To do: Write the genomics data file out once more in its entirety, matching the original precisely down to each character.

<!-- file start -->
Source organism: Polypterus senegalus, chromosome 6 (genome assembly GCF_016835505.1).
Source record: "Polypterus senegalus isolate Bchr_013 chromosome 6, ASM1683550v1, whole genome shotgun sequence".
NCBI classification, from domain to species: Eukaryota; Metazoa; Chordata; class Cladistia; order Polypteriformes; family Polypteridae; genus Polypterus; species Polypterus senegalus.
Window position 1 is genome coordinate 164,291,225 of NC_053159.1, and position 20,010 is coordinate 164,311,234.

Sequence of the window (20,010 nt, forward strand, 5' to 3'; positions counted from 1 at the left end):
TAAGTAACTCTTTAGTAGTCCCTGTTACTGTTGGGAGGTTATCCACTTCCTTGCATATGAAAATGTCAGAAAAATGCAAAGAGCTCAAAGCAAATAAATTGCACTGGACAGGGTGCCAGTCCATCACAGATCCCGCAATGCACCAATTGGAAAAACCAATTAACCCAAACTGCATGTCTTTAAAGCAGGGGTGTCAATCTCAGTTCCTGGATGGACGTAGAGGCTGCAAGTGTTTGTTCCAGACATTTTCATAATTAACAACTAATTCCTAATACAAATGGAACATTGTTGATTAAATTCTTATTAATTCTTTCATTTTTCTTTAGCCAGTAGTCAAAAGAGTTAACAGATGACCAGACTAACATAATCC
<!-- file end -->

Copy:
Source organism: Polypterus senegalus, chromosome 6 (genome assembly GCF_016835505.1).
Source record: "Polypterus senegalus isolate Bchr_013 chromosome 6, ASM1683550v1, whole genome shotgun sequence".
NCBI classification, from domain to species: Eukaryota; Metazoa; Chordata; class Cladistia; order Polypteriformes; family Polypteridae; genus Polypterus; species Polypterus senegalus.
Window position 1 is genome coordinate 164,291,225 of NC_053159.1, and position 20,010 is coordinate 164,311,234.

Sequence of the window (20,010 nt, forward strand, 5' to 3'; positions counted from 1 at the left end):
TAAGTAACTCTTTAGTAGTCCCTGTTACTGTTGGGAGGTTATCCACTTCCTTGCATATGAAAATGTCAGAAAAATGCAAAGAGCTCAAAGCAAATAAATTGCACTGGACAGGGTGCCAGTCCATCACAGATCCCGCAATGCACCAATTGGAAAAACCAATTAACCCAAACTGCATGTCTTTAAAGCAGGGGTGTCAATCTCAGTTCCTGGATGGACGTAGAGGCTGCAAGTGTTTGTTCCAGACATTTTCATAATTAACAACTAATTCCTAATACAAATGGAACATTGTTGATTAAATTCTTATTAATTCTTTCATTTTTCTTTAGCCAGTAGTCAAAAGAGTTAACAGATGACCAGACTAACATAATCC